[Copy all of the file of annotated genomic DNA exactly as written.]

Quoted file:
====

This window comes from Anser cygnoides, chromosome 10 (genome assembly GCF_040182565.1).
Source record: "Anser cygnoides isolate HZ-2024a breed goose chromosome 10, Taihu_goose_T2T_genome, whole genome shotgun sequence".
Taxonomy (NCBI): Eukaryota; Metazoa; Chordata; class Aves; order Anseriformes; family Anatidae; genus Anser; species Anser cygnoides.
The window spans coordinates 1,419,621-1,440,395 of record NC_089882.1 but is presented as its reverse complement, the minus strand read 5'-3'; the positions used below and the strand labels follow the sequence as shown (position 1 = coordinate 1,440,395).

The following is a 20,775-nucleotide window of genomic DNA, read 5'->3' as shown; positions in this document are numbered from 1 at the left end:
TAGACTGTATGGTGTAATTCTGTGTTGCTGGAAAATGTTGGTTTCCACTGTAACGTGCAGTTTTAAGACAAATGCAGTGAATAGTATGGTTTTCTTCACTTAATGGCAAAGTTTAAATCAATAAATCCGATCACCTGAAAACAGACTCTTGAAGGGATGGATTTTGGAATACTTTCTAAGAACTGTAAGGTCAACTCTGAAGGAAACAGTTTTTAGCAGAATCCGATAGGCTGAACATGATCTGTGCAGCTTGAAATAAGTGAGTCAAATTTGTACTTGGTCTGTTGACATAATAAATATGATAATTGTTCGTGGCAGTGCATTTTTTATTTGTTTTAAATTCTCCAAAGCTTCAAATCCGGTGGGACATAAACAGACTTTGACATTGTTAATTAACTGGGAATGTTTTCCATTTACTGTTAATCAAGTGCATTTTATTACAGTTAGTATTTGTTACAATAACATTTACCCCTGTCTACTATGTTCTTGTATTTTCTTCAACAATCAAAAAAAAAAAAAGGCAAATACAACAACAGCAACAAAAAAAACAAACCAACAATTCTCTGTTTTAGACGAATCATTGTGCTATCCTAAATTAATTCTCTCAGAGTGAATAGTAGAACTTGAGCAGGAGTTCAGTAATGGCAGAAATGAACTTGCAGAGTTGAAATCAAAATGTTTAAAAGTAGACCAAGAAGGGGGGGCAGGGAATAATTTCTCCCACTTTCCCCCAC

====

This window comes from Anser cygnoides, chromosome 10 (genome assembly GCF_040182565.1).
Source record: "Anser cygnoides isolate HZ-2024a breed goose chromosome 10, Taihu_goose_T2T_genome, whole genome shotgun sequence".
Taxonomy (NCBI): Eukaryota; Metazoa; Chordata; class Aves; order Anseriformes; family Anatidae; genus Anser; species Anser cygnoides.
The window spans coordinates 1,419,621-1,440,395 of record NC_089882.1 but is presented as its reverse complement, the minus strand read 5'-3'; the positions used below and the strand labels follow the sequence as shown (position 1 = coordinate 1,440,395).

The following is a 20,775-nucleotide window of genomic DNA, read 5'->3' as shown; positions in this document are numbered from 1 at the left end:
TAGACTGTATGGTGTAATTCTGTGTTGCTGGAAAATGTTGGTTTCCACTGTAACGTGCAGTTTTAAGACAAATGCAGTGAATAGTATGGTTTTCTTCACTTAATGGCAAAGTTTAAATCAATAAATCCGATCACCTGAAAACAGACTCTTGAAGGGATGGATTTTGGAATACTTTCTAAGAACTGTAAGGTCAACTCTGAAGGAAACAGTTTTTAGCAGAATCCGATAGGCTGAACATGATCTGTGCAGCTTGAAATAAGTGAGTCAAATTTGTACTTGGTCTGTTGACATAATAAATATGATAATTGTTCGTGGCAGTGCATTTTTTATTTGTTTTAAATTCTCCAAAGCTTCAAATCCGGTGGGACATAAACAGACTTTGACATTGTTAATTAACTGGGAATGTTTTCCATTTACTGTTAATCAAGTGCATTTTATTACAGTTAGTATTTGTTACAATAACATTTACCCCTGTCTACTATGTTCTTGTATTTTCTTCAACAATCAAAAAAAAAAAAAGGCAAATACAACAACAGCAACAAAAAAAACAAACCAACAATTCTCTGTTTTAGACGAATCATTGTGCTATCCTAAATTAATTCTCTCAGAGTGAATAGTAGAACTTGAGCAGGAGTTCAGTAATGGCAGAAATGAACTTGCAGAGTTGAAATCAAAATGTTTAAAAGTAGACCAAGAAGGGGGGGCAGGGAATAATTTCTCCCACTTTCCCCCAC